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Putting people last

The tragedy linked to the Uber taxi hailing service and the government’s subsequent ban is a good example of just how much democratic India’s governance is not for the people. The issue goes beyond the immediate one of depriving urban working women a relatively reliable and safe form of transportation, fulfilling a need that state-provided services have been signally unable to provide in all these years. From cable television services to e-rickshaws, to provide two examples, the response of local and central administrations has been to eye ways of rentiering first rather than enhancing consumer choice.

To be sure, Uber cannot be exonerated from its casual driver verification process in its urge to expand quickly. But details that have been appearing in the media reveal the sordid truth of ingrained corruption among public services that can have tragic consequences for citizens. It is now clear that the taxi driver in question was able to operate, thanks to fake verification papers and a fake licence; everyone knows these can be sourced easily and cheaply if you know the right corrupt cop. He was able to get away with impunity as a multiple sex offender because the police forces in India lack an integrated information technology network that would have flagged his criminal past on a database. There is surely something absurd about a country that likes to boast of its information technology prowess to the rest of the world but is unable to harness this talent for the service and safety of its own citizens. The early successes with the income tax filing system, passport services, company registration and Aadhaar suggest that this is eminently doable.

The fact that the government has a predilection to control rather than enable its people is clear from the responses of officialdom when Uber started gaining traction. Instead of recognising that this novel taxi app filled an urgent need, the first response was for the central bank to insist on an unnecessary two-set verification process that is hugely cumbersome for even the smartest mobile phone. It occurred to no local authority that safety processes should be strengthened in a major way since women are dominant users of this service. A major reason for the overall lack of concern is that local transport services in most cities have been cornered by the underworld-police nexus, so local administrations have a vested interest in the continuing inadequacy of city transport services. But surely this has to change in a country that hopes to catapult itself into the ranks of the developed world.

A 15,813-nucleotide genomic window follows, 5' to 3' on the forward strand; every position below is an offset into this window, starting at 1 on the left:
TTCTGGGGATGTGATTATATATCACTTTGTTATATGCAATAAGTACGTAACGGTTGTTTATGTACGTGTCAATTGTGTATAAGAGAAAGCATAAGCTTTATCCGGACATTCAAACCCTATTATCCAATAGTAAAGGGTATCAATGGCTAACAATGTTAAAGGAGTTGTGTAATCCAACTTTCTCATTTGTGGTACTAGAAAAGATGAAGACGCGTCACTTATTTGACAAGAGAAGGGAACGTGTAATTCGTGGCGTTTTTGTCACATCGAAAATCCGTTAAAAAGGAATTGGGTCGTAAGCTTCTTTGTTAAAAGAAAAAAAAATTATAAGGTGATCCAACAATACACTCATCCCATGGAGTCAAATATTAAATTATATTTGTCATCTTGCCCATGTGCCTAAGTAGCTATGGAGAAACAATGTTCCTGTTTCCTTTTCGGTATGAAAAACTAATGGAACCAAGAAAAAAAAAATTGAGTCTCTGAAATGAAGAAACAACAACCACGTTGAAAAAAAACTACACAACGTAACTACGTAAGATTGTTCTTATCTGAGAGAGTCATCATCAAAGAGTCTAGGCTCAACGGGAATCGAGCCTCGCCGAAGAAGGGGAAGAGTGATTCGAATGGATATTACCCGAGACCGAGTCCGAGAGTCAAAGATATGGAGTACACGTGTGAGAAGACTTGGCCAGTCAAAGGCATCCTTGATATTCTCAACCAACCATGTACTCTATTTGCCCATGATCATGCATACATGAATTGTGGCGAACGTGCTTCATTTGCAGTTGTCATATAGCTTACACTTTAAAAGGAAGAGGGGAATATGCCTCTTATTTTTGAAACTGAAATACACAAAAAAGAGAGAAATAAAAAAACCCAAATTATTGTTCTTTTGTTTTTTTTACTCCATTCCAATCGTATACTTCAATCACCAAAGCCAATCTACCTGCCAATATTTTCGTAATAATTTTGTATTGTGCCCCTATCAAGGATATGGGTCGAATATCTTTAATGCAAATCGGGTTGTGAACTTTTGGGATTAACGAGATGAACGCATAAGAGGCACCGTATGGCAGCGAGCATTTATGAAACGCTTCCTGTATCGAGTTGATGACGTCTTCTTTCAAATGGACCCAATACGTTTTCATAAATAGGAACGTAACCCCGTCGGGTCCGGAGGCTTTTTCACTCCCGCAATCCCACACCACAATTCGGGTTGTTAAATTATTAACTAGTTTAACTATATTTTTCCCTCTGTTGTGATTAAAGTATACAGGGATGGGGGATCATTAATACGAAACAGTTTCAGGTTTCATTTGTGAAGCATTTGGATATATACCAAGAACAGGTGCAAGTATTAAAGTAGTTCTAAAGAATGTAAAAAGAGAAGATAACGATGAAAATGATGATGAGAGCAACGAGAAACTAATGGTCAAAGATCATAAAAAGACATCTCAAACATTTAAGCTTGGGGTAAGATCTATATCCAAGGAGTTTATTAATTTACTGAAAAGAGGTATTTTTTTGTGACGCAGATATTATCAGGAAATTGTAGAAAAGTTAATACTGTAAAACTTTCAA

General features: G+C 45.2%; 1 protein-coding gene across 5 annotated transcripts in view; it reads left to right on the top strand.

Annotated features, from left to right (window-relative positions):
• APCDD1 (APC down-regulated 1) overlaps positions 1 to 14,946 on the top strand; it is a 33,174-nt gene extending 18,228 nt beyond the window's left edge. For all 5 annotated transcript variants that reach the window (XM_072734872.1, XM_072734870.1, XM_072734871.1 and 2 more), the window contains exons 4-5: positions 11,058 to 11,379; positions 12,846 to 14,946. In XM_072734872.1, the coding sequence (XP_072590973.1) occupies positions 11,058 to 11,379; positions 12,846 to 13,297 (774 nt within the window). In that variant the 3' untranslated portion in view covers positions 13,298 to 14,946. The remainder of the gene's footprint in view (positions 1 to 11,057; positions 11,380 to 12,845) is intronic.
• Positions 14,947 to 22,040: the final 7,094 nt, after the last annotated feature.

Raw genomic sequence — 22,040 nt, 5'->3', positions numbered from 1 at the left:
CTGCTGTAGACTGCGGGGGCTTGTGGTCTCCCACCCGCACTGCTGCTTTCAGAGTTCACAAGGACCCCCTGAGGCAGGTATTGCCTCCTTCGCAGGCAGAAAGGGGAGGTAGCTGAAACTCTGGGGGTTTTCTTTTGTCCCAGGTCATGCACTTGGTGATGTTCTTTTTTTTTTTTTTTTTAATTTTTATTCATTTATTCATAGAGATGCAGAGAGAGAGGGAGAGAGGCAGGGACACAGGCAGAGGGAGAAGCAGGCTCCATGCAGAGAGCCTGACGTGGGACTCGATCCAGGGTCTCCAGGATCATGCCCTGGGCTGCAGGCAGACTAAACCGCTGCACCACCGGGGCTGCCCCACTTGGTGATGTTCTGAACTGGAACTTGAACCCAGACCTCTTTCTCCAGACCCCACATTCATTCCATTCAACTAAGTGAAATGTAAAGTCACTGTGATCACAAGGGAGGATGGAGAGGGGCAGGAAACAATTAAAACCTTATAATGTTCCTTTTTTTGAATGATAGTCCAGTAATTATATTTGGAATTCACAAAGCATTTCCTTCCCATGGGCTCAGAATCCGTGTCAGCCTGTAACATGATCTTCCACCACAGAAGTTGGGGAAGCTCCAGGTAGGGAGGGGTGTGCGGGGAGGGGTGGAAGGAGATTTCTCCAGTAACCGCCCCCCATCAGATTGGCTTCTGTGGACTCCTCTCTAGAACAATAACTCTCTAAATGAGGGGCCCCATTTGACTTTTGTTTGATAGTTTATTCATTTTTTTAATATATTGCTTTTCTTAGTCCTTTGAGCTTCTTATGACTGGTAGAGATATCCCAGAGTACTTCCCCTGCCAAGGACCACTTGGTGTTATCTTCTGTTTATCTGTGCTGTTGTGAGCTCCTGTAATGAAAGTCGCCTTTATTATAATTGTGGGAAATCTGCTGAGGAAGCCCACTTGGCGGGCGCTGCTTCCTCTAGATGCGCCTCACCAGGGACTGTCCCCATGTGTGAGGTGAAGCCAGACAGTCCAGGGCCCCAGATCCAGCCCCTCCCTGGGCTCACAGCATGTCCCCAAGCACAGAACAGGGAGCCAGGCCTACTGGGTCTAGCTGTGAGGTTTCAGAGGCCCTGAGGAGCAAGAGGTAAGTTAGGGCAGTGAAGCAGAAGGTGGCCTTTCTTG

It was the same story with cable television services, which made their debut as a lucrative business for local strongmen looking to cash in on consumers’ appetite for more than the drab fare that state-owned Doordarshan dished out. But instead of recognising this need (or demand) and looking at ways to enhance the viewer experience, the government’s initial response was to ignore it and then to mandate one technology that resulted in monopolist control by select equipment suppliers but left consumers tied to the vagaries of their local service providers. This changed only after some strenuous intervention by television broadcast companies so that the proliferation of choice has vastly improved the viewing experience for most consumers. With e-rickshaws, it took one accident for the authorities to ban it, resulting in thousands of commuters being stranded, before a slightly more stringent verification process put them back on the road. Why weren’t the authorities ahead of the curve? Surely the Uber incident is a tragic wake-up call.


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